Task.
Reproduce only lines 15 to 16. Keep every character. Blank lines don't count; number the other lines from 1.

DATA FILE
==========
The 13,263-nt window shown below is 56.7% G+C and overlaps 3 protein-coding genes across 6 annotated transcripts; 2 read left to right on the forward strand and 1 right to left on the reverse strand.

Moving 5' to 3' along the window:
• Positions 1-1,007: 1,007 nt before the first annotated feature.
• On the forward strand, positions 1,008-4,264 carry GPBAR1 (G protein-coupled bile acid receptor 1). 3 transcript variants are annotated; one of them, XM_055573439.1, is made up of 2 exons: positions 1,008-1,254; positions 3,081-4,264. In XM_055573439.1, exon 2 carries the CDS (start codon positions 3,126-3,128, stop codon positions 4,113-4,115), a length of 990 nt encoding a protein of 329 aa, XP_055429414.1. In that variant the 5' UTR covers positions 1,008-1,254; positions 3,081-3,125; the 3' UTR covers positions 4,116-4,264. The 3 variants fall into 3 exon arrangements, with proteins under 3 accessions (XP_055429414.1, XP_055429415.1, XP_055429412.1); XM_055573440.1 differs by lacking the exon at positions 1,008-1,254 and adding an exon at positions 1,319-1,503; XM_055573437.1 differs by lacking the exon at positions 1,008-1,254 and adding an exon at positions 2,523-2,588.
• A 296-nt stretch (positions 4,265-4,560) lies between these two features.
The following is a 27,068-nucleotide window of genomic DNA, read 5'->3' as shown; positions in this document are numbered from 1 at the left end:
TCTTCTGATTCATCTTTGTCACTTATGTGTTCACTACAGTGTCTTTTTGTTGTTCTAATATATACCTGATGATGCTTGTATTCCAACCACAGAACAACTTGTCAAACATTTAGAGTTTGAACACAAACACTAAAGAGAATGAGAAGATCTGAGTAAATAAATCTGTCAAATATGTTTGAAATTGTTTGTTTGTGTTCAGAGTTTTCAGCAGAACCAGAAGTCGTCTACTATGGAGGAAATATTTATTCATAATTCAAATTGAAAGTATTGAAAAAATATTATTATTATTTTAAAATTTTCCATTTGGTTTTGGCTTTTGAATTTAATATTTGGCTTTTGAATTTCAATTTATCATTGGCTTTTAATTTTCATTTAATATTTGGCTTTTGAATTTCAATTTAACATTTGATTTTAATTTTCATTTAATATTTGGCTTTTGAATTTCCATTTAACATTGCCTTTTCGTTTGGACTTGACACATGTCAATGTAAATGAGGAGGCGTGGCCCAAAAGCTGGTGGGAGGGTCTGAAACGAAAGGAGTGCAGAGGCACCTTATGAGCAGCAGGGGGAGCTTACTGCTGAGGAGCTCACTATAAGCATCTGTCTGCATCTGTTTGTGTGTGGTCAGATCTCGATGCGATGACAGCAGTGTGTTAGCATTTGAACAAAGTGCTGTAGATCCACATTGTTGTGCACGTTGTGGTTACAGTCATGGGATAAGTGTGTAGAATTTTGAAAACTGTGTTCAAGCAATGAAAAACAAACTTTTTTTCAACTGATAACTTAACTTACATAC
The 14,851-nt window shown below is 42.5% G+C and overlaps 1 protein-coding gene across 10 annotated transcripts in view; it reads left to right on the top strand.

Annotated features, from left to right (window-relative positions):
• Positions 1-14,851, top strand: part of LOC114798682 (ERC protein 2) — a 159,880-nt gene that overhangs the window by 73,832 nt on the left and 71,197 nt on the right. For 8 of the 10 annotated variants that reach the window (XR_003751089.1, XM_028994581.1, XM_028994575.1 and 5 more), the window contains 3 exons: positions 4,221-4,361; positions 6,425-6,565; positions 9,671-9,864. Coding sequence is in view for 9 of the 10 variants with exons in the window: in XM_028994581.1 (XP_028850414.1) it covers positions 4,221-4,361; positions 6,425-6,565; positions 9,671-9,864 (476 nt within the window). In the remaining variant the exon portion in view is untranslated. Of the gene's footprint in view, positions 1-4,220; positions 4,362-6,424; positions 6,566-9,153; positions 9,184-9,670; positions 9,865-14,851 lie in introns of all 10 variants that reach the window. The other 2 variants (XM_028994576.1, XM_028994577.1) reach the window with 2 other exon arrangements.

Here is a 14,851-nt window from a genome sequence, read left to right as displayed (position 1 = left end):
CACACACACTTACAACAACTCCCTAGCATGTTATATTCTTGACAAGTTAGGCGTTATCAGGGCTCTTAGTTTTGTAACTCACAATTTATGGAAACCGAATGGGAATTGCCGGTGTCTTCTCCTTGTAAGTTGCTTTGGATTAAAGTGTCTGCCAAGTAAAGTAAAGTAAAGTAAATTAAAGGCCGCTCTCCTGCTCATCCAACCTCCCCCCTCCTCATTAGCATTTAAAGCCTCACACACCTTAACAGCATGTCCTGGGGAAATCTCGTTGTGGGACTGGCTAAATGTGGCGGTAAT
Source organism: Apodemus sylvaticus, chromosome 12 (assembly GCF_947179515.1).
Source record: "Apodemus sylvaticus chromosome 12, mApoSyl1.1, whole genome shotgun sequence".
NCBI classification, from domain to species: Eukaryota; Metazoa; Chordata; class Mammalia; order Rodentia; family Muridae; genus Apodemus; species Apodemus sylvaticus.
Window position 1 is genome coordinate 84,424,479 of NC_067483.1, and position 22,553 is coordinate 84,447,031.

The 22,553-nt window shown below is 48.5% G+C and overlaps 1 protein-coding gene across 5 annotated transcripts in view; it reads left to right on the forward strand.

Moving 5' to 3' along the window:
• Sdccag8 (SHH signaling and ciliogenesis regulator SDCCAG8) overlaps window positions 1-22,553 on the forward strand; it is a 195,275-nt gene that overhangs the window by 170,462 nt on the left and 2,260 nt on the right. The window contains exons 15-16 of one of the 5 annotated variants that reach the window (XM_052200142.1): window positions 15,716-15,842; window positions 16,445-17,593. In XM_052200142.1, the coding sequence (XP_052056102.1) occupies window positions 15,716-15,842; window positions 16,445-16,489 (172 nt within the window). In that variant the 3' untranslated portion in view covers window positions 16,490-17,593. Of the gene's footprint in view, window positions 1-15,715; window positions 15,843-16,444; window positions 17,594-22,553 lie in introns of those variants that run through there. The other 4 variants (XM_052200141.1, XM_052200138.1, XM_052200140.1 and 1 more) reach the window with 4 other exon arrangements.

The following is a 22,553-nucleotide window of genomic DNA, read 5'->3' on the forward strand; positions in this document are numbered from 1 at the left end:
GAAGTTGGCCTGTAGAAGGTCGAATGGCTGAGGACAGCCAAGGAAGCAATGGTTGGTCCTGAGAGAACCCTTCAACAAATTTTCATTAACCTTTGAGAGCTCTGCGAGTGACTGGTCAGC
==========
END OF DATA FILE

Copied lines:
NCBI classification, from domain to species: Eukaryota; Metazoa; Chordata; class Mammalia; order Rodentia; family Muridae; genus Apodemus; species Apodemus sylvaticus.
Window position 1 is genome coordinate 84,424,479 of NC_067483.1, and position 22,553 is coordinate 84,447,031.